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Texas Native Blazes Trails in Home State and Florida

While passing through Piedras Negras, Mexico many years ago, Guadalupe Berrones noticed a long line of people standing outside a rundown building with its garage door propped open. It was a Mexican restaurant, the only restaurant for many miles, selling tacos. The tacos did not taste very good, but the thought of owning and operating her own restaurant was a powerful vision Berrones carried away with her that day.

Born in Crystal City, Berrones was raised along with her nine siblings north of La Pryor on the Holiday Farm, where her father was employed. Each year from third grade until graduating from high school, Berrones and her family would migrate north during the summer months to either Minnesota or North Dakota hoeing sugar beets. “I loved spending time with my family during the summer months; we were together day and night,” said Berrones.

While studying business and management at St. Edwards University in Austin, Berrones was invited to an anniversary celebration in Florida. It was there that she met Cesar, her future husband. “It was love at first sight. We were married and became Christians along the way,” said Berrones.

About two years later, in 1987, Berrones started her first restaurant south of Miami from the ground up. She rented a vacant building, hired a cook and in less than a year, Casita Tejas was opened. Berrones gives credit to community leaders who helped her because they wanted her to succeed as well as her husband Cesar, who quit his construction job to assist with the restaurant duties.

Longing to be with her family in Texas again, Berrones purchased 54-acres of land in 2005 with a house from the Nueces River Ranch near Crystal City. “Our land is right on the river; I love the tranquility it provides. I started a cow-calf operation that family members assist me with while I am in Florida,” said Berrones.

As her restaurant business was booming, Berrones purchased a second restaurant south of Miami, and then a third. With the demanding workload, she was unable to spend quality time with her family. She made the decision to sell one of her restaurants.

In 2014, Berrones purchased a 152-acre ranch north of La Pryor was purchased. She came to the USDA-Natural Resources Conservation Service (NRCS) and the Winter Garden Soil and Water Conservation District (SWCD) for assistance in improving land efficiency and protecting the natural resources.

NRCS District Conservationist, J. M. Villarreal developed a conservation plan to line out a plan of conservation practices that could benefit the land. To help implement these practices, Berrones was able to utilize the Environmental Quality Incentives Program (EQIP) which is a farm bill program that will assist with the costs of implementing the conservation practices. On the Crystal City ranch, Villarreal assisted Berrones with cross-fencing, biomass planting (buffelgrass), livestock pipeline and implementing rotational grazing for her cattle. With little to no forage for the cattle to graze, Villarreal recommend cross fencing to address the soil erosion issues as well as biomass planting.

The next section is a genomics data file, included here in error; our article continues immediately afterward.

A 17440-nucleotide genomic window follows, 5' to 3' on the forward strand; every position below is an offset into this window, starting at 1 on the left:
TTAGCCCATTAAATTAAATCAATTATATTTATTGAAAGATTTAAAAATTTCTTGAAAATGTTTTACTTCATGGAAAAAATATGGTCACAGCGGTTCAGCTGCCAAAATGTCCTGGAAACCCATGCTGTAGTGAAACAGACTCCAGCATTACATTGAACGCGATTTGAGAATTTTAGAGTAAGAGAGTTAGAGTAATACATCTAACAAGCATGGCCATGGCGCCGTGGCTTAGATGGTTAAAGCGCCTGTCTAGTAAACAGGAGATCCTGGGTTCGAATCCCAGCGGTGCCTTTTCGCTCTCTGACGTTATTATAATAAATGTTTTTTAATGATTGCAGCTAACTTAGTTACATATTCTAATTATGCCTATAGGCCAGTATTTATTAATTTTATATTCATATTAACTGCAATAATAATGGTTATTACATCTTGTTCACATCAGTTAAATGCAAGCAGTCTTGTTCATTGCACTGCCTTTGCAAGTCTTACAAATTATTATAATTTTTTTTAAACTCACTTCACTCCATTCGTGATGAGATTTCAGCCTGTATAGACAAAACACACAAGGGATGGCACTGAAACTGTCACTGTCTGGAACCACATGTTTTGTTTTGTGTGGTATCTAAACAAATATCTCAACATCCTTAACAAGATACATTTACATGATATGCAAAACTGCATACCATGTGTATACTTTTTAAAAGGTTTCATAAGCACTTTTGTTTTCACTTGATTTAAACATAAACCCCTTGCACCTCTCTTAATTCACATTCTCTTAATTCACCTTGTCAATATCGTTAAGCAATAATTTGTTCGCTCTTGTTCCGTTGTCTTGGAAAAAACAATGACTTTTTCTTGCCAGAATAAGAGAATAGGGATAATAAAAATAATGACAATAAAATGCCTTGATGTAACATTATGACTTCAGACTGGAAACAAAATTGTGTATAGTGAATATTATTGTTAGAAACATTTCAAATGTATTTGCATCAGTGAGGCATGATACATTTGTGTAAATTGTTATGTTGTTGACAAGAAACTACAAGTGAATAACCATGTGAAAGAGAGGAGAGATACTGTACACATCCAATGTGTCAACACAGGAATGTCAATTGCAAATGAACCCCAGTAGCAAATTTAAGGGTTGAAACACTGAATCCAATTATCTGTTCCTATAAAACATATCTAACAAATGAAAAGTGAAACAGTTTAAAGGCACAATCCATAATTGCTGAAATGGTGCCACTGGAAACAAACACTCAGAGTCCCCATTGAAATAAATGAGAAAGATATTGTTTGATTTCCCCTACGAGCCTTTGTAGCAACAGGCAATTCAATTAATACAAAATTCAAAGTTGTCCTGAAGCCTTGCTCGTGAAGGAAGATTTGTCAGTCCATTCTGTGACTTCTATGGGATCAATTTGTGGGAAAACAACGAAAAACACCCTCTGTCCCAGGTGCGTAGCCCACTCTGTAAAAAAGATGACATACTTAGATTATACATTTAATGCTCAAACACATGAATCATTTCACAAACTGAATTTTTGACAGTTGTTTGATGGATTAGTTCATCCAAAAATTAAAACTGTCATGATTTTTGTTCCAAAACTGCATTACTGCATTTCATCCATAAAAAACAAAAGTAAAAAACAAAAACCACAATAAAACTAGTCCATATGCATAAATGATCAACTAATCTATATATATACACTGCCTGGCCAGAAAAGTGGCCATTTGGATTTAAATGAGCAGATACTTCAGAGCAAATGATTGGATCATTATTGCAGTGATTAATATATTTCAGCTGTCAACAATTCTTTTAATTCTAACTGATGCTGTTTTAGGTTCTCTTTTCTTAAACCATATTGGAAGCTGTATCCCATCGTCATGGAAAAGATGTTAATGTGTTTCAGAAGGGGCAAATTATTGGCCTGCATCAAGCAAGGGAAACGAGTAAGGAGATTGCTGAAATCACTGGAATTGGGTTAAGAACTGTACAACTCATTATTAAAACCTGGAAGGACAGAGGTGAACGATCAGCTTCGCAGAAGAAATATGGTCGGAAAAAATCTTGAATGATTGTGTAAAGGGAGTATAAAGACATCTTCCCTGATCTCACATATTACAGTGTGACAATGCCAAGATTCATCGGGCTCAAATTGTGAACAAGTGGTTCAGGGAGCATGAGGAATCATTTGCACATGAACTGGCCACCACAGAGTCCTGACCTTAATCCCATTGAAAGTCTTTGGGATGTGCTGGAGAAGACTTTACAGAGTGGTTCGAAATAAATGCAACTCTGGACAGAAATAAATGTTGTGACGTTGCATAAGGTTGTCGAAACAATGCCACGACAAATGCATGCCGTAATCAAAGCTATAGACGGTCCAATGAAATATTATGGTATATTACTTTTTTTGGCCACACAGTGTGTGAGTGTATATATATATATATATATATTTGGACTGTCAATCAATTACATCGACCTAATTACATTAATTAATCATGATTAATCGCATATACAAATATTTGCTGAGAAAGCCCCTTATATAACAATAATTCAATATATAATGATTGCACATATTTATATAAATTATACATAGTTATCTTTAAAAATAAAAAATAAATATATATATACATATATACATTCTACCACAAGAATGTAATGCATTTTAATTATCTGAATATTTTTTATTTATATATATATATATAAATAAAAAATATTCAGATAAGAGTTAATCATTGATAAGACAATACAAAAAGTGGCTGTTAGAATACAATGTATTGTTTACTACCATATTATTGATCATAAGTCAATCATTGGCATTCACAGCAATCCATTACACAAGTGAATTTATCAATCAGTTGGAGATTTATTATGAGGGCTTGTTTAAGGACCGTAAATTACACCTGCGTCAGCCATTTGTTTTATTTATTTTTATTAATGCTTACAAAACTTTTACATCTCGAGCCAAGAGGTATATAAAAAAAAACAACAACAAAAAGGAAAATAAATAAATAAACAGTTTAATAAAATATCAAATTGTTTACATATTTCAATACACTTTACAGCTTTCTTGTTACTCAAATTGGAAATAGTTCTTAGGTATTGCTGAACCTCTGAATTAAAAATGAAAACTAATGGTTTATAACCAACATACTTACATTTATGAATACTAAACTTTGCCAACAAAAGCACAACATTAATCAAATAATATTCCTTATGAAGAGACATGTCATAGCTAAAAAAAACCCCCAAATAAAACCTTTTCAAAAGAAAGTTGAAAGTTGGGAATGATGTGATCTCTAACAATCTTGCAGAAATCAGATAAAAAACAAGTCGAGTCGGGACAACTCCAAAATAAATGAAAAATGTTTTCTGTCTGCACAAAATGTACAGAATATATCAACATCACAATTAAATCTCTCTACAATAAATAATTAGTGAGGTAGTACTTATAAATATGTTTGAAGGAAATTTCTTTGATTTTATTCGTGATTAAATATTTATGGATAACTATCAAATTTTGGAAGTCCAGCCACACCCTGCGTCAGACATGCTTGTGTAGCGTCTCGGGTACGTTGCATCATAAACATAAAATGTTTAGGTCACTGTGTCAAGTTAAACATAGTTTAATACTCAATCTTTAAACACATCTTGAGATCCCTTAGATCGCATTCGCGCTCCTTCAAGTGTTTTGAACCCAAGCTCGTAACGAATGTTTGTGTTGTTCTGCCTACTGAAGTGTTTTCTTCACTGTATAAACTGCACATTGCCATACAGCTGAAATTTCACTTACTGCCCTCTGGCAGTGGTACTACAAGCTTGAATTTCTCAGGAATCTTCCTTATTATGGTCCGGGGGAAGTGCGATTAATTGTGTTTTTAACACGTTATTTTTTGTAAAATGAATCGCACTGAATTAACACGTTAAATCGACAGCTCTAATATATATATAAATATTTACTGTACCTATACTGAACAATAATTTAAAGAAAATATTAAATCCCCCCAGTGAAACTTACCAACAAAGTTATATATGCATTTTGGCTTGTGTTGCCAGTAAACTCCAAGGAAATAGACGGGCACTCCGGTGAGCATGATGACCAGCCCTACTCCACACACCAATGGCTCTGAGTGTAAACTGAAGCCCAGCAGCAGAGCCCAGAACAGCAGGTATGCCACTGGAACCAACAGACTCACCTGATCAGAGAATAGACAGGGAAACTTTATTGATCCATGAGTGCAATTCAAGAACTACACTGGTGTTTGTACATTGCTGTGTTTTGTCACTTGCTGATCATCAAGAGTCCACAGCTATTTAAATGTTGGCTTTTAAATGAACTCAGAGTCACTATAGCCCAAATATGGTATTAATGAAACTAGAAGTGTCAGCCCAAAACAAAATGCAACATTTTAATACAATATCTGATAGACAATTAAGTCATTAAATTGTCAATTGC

“It was very important to me to preserve the water quality of the Nueces River; the cross-fencing also keeps the river’s beauty intact, and my cattle from traveling downstream,” said Berrones.

At the La Pryor ranch, cover crops (oats and barley), brush management and prescribed grazing for her cattle and goats were implemented. “Brush management has been a successful tool in addressing the degraded plant condition,” said Villarreal.

Pending practices include biomass planting. A third 76-acre ranch located west of La Pryor was purchased in 2017. The purpose in buying the third ranch is to harvest hay for the cattle. The combined ranches now carry about 100 head of cattle.

“I love Texas beef! You cannot get this quality of beef in or around my home in Homestead, Florida. I purchase most of the beef for my personal use in Florida from an area meat market here in Texas. The meat is so fresh,” said Berrones. “My goal is to grow grass-fed cattle at my ranches and one day soon transport my own beef to my restaurants and other markets.”

Berrones splits her time between Texas and Florida. Whether it is buying or selling cattle, ranches or restaurants, this entrepreneur is quick to credit others for her success. Assisting her father with raising goats at an early age, she credits him for instilling her motivational drive, strong work ethic and love of animals. Starting with a vision she had many years ago outside of Piedras Negras, she also credits owning and operating successful restaurants to 31 years of hard work and dedication.

Berrones said, “I credit any successes I have to the many blessings God has given me. I could not have done it without my husband Cesar and my family – family is the most important.”

In celebration of Women’s History Month, the Winter Garden SWCD wanted to share the story of one of its female producers. For more information on how NRCS can assist you with your land management goals, please contact J. M. Villarreal at (830) 374-3838, extension 3 or visit the local office at 319 N 1st Ave., Suite 2 in Crystal City.

Celebrating Women’s History Month, Texas Native Blazes Trails in Home State and Florida
Debra Parsons, Winter Garden Soil & Water Conservation District (2018, April)